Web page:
Since the wind is southwesterly I head that way to stay upwind of the LZ. At one point I'm almost hovering over a spot, so the wind is probably in the 15 mph range. I'm not really going forward, or backward, or up, or down. I stay there as long as I can, but eventually start sinking, so go looking for lift. After less than a minute, I find some, It's not huge, but I can work it, and briefly get a couple hundred fpm up. I get 100' over launch, and then fly out of the core. Apparently this thermal is fairly sharp edged, because I'm now facing the ground. Whee! I thought that would be scary, but it's actually fun. What's also fun is flying my Falcon. Flying the tandem glider I felt like Captain Klutz, but on my glider I feel like Superman. Thermals are pushing me around, and I'm pushing back, totally in control and confident.

One thing I'm not all that good at yet is locating where I am horizontally. After I got spit out of that better thermal, I should probably have flown back to it. The problem is that I don't know exactly where it is, and go looking for other lift. I do see some areas where the trees are being blown around, but find more sink than lift, and have to keep heading out into the valley. In retrospect, I probably should have flown more downwind of those spots than I did, but that's part of being a low time pilot.

I don't find any more lift, and shortly have to set up an approach. With the wind, I'm very careful to stay on the upwind side of the field. When I get to turn downwind, I find that I have a very impressive groundspeed, probalby 35 or 40 mph. I also find that there's a weak thermal in the middle of the field, and plan to land in the first third. After what is no more than 15 seconds, it's time to turn base and final. On final, my groundspeed isn't much, even having been pulled in enough to get my airspeed in the mid 30's. There a 6-10 mph breeze down the middle of the LZ, which is more than I've landed in previously.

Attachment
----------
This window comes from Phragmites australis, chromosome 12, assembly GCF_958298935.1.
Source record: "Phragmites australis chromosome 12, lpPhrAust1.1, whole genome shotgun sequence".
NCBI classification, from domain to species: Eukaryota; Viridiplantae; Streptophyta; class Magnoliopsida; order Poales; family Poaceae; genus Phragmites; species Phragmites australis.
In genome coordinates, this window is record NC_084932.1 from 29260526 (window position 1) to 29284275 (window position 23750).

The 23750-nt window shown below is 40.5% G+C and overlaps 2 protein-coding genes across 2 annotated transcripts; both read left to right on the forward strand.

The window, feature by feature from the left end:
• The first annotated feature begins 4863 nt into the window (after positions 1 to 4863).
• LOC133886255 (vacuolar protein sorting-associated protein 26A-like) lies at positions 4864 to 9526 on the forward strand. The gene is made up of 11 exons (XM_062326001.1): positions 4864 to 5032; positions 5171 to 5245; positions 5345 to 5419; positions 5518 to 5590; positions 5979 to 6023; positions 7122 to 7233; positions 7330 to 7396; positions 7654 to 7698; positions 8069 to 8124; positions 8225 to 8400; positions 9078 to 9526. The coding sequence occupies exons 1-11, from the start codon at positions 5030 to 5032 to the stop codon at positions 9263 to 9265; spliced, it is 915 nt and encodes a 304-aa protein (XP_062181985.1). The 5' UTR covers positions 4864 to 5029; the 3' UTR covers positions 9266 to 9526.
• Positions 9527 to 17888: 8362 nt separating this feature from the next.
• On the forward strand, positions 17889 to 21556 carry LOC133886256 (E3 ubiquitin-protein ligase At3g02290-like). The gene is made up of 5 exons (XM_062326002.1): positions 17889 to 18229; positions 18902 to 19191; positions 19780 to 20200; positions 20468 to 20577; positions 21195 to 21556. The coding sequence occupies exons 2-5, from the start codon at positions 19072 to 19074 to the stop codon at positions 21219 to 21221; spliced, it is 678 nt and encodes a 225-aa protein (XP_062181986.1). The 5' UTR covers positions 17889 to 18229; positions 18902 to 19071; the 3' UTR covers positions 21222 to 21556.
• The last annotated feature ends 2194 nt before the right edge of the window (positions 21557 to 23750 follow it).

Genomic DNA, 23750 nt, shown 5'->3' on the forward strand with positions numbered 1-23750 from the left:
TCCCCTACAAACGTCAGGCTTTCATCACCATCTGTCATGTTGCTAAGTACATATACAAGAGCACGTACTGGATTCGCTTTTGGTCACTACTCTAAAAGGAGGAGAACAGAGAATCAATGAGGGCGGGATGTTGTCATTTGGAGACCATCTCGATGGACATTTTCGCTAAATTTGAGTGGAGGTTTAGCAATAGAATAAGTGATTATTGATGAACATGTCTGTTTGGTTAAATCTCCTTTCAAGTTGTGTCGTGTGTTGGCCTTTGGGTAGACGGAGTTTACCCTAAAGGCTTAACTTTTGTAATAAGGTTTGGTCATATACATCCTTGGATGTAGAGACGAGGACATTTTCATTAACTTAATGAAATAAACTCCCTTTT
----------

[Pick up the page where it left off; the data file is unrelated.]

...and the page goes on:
OK, now I'm in ground skim, just about to trim speed, so it's time to flare. Either I had a bit more speed than I though, or I've flown into the thermally part of the LZ, because I'm a higher than I expected to be. Only one thing to do, right? Flare more! I do that, the climb stops, my forward motion stops, and the glider floats me down onto my feet for an easy no stepper. Aaah. thumbsup Once on the ground I do have to lower the pitch so the glider doesn't get pulled off my shoulders. It is a bit of a trick to walk with the glider in the breeze, and it's a good distance to the breakdown area since I intentionally landed short of the center.

I'd planned to do a couple of more tandems in the evening, but the wind's still blowing and I'd rather not spend the money on tandems in less than ideal conditions, so instead I spectate. Apparently there's plenty of lift at tow altitude. Clifton thermals the tandem glider to 2000' above release while carrying a (strong stomached) passenger. The tow pilot pulls his wife up to 4000" or so, and she makes good use of the altitude. I left after an hour and she was still up.

My solo flight was only 10 minutes, but it was probably the most enjoyable flight I've ever had, and was the perfect antidote to the morning's frustrations. I'm planning on going up next week for a couple more tandems. Hopefully I can get the tow training completed soon. Particularly in the summer, there are a number of good southwesterly days that aren't the best for foot launching, but offer good thermal soaring. With the AT in my pocket, I'll be able to take advantage of them.

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Joined: 27 Jul 2006
Posts: 4722
Location: Ohio
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PostPosted: Wed Aug 24, 2011 1:06 am    Post subject:    

When tandem, remember you have a big freaking stiff glider, and another 170+ lbs of pilot weight to shift. Those things are trucks with out power steering. (or so I seem to remember)
I recall solo towing being much, much easier than tandem.

Good to see you back!